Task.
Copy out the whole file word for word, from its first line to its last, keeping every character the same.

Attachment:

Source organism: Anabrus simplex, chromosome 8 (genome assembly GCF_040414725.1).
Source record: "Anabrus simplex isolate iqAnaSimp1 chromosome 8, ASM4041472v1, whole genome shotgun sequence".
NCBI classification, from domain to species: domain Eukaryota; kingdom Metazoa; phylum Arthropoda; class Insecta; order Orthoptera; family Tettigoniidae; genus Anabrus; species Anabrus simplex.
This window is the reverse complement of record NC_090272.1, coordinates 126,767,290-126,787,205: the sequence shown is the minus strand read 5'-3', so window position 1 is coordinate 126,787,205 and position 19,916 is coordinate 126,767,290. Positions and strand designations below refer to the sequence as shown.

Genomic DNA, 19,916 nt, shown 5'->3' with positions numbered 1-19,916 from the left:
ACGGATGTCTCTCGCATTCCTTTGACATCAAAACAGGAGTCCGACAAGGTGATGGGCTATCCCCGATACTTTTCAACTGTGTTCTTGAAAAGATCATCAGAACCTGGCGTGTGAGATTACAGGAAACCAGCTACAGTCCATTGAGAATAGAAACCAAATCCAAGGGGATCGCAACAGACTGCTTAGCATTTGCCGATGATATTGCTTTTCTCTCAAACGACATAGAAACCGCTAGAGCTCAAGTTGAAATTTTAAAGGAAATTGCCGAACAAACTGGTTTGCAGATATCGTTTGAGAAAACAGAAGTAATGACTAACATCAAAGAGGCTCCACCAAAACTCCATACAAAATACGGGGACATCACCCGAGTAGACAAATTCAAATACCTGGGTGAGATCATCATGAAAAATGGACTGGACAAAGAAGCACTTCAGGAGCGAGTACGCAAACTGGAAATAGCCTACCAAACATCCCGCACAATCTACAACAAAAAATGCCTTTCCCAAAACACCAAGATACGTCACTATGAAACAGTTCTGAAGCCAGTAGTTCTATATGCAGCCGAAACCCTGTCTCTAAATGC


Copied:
Source organism: Anabrus simplex, chromosome 8 (genome assembly GCF_040414725.1).
Source record: "Anabrus simplex isolate iqAnaSimp1 chromosome 8, ASM4041472v1, whole genome shotgun sequence".
NCBI classification, from domain to species: domain Eukaryota; kingdom Metazoa; phylum Arthropoda; class Insecta; order Orthoptera; family Tettigoniidae; genus Anabrus; species Anabrus simplex.
This window is the reverse complement of record NC_090272.1, coordinates 126,767,290-126,787,205: the sequence shown is the minus strand read 5'-3', so window position 1 is coordinate 126,787,205 and position 19,916 is coordinate 126,767,290. Positions and strand designations below refer to the sequence as shown.

Genomic DNA, 19,916 nt, shown 5'->3' with positions numbered 1-19,916 from the left:
ACGGATGTCTCTCGCATTCCTTTGACATCAAAACAGGAGTCCGACAAGGTGATGGGCTATCCCCGATACTTTTCAACTGTGTTCTTGAAAAGATCATCAGAACCTGGCGTGTGAGATTACAGGAAACCAGCTACAGTCCATTGAGAATAGAAACCAAATCCAAGGGGATCGCAACAGACTGCTTAGCATTTGCCGATGATATTGCTTTTCTCTCAAACGACATAGAAACCGCTAGAGCTCAAGTTGAAATTTTAAAGGAAATTGCCGAACAAACTGGTTTGCAGATATCGTTTGAGAAAACAGAAGTAATGACTAACATCAAAGAGGCTCCACCAAAACTCCATACAAAATACGGGGACATCACCCGAGTAGACAAATTCAAATACCTGGGTGAGATCATCATGAAAAATGGACTGGACAAAGAAGCACTTCAGGAGCGAGTACGCAAACTGGAAATAGCCTACCAAACATCCCGCACAATCTACAACAAAAAATGCCTTTCCCAAAACACCAAGATACGTCACTATGAAACAGTTCTGAAGCCAGTAGTTCTATATGCAGCCGAAACCCTGTCTCTAAATGC